Combining chemistry with a passion for textiles has taken Fern Kelly on an unusual career journey spanning the globe. Rachel Brazil investigates
The next time you sit on a train or a bus, you may be sitting on textiles designed by Camira Fabrics, whose director of design is PhD chemist Fern Kelly. Camira Fabrics is the biggest producer of commercial fabrics in the UK. In 2014, only six years after completing her PhD, Kelly joined the West Yorkshire company, bringing her key expertise in intelligent functional textiles to industrial application. Now, she leads the design and technical teams at a company employing over 650 people and turning over £70 million per year.
Kelly, originally from New Zealand, says she was always good at both science and art but chose to study chemistry at Victoria University as an undergraduate. She had considered a career in forensic science but before taking that route realised the reality was far from its TV portrayal. A chance placement in the laboratory of Jim Johnston for her third year undergraduate project changed everything. ‘It was the first inkling that I was going to be able to combine my interests,’ she explains.
Dyed in the wool
Kelly went on to complete a PhD in Johnston’s lab, designing woollen textiles functionalised with gold and silver nanoparticles. The particles act as colour fast dyes, and in the case of silver, impart antibacterial properties. ‘At the time, the wool price was very low, so it was a great opportunity to add value to a cheap natural material that we have a lot of in New Zealand’ says Kelly. Her PhD work is now being commercialised through Johnston’s start-up Noble Bond, under the brand name NgaPure.
Kelly says that moving to Europe after her PhD always seemed like a necessary step in order to advance her career.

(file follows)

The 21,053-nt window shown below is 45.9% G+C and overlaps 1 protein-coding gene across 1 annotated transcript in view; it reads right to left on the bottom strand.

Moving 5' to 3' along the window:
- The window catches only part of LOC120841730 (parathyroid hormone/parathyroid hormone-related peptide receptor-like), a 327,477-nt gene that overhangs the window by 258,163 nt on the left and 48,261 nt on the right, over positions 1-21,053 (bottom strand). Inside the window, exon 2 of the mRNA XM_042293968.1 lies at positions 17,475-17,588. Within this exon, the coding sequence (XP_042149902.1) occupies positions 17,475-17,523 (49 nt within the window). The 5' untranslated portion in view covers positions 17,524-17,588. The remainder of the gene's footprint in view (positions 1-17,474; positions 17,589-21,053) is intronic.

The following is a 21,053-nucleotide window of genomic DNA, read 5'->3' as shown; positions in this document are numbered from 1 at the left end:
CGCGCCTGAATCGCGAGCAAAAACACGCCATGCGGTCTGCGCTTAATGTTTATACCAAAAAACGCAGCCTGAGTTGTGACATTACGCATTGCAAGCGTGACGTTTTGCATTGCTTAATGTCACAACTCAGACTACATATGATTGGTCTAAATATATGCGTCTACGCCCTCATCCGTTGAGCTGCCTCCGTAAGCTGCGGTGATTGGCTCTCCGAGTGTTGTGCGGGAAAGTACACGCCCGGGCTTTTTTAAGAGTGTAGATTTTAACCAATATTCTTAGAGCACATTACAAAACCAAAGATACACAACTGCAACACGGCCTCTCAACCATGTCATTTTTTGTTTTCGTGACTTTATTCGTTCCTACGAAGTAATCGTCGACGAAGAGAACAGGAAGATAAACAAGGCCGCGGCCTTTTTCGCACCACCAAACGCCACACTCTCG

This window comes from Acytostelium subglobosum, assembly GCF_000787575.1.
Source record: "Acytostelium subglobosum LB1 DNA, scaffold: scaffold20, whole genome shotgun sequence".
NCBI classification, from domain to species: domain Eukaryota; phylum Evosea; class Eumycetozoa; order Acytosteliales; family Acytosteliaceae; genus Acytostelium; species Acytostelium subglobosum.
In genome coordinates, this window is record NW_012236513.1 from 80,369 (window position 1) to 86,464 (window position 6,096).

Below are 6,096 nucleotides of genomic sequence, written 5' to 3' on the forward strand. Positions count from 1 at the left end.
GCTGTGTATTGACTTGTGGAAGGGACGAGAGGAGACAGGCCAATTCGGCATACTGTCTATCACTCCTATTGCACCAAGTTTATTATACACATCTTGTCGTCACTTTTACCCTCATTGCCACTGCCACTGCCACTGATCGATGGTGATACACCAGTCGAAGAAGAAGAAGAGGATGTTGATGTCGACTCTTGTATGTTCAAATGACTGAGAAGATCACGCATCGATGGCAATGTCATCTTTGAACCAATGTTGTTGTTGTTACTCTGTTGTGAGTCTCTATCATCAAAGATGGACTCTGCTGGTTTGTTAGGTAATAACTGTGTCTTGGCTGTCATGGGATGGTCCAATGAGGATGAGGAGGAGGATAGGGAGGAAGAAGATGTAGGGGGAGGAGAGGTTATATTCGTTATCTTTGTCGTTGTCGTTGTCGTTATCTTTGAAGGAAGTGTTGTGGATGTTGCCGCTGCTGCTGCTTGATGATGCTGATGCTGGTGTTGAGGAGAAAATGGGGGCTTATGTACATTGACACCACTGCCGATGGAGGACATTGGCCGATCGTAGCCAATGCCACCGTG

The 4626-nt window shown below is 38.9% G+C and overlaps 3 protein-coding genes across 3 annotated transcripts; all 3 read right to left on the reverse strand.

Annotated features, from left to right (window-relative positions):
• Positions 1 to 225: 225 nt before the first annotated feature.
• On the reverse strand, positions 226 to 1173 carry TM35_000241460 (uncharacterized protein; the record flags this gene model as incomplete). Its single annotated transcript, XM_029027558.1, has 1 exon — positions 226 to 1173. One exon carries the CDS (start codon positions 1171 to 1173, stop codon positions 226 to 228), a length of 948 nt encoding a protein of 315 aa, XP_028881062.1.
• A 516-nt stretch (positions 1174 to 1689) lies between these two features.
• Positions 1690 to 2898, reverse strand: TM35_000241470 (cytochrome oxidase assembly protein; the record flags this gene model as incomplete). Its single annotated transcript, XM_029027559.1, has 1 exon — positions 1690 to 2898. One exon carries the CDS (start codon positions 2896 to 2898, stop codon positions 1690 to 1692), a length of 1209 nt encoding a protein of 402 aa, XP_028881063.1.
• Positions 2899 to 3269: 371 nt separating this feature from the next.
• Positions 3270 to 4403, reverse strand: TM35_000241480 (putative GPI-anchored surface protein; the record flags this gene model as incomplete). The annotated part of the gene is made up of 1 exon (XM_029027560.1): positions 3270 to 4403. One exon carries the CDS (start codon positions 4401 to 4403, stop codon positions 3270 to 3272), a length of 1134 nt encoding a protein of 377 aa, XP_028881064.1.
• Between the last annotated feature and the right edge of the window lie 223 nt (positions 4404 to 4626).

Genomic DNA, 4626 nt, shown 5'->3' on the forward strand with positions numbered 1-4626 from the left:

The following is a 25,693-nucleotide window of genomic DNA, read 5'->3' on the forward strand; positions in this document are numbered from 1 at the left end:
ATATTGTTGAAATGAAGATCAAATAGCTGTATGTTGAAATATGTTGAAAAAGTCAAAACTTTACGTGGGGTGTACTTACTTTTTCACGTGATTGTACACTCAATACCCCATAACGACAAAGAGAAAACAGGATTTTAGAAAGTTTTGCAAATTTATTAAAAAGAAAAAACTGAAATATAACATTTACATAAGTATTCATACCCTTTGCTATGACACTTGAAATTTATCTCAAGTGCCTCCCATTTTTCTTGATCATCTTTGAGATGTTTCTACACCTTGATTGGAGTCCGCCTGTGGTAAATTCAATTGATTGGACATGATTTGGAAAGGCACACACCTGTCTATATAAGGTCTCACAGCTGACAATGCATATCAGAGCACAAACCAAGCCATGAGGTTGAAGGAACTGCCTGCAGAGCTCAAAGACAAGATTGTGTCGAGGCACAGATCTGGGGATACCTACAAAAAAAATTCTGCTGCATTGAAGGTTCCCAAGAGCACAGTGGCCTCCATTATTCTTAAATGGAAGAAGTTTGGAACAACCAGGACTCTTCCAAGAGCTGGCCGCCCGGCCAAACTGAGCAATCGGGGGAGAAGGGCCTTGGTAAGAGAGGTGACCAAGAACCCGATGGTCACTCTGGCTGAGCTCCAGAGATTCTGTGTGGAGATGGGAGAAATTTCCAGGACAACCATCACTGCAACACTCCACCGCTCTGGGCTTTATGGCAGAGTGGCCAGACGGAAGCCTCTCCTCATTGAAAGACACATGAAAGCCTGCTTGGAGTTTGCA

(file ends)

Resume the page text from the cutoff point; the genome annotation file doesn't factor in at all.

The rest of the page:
But moving to France was a challenge because of the language. ‘Even when my French got to a high standard, it was still difficult to enter a conversation as I wasn’t fluent.’ During her four years at the Ecole Nationale Supérieure des Arts et Industries Textiles (ENSAIT), near Lille, Kelly worked on conducting polymer materials to create colour changing textiles as well as textile pressure sensors for structural health monitoring of composites in vehicles.
In 2013, while in France, Kelly started developing a fashionfocused sportswear range, now under the label ‘Lomie’, based on the functionalised merino wool created during her PhD. ‘Wool is this incredible textile,’ she explains. ‘It’s a smart textile itself: it’s a natural fibre, it’s thermo-regulating, it’s got wicking properties and it’s biodegradeable’.
Kelly has no formal business training, but says one of her strengths is not being afraid to seek help or talk to people.
An innovative company
Her current role came about after she was contacted by Camira through LinkedIn. ‘I looked at the role and thought “This looks like my dream job”, but it was a bit of a long shot.’ Fortunately, she was able to convince the company that she was the right person. By a happy coincidence, Camira had independently become involved in developing NgaPure antibacterial wool textiles, so she is now continuing the final commercial development of her PhD work. This involves working extensively with designers without her scientific expertise, and Kelly often needs to explain new technology. ‘The challenging thing is to explain things simply,’ she says. Coming from a chemistry background, there is also the challenge of understanding the language of design. She says you need to remember to ‘use the correct language required for different groups of people’.
Having only been in her current role since December 2014, Kelly is looking forward to making her mark at Camira. The company is known for its innovative culture, and she says a key challenge is to embrace innovation in production and processing methods to improve the textile industry’s sustainability and environmental impact. ‘That’s where there needs to be a big focus.’
Kelly acknowledges she is lucky to have found a career that satisfies her passion for both chemistry and design. Her advice to others looking for similar careers is to ‘be inquisitive’. ‘Don’t be afraid of talking to people and asking questions – you make your own opportunities’.
Rachel Brazil is a science writer based in London, UK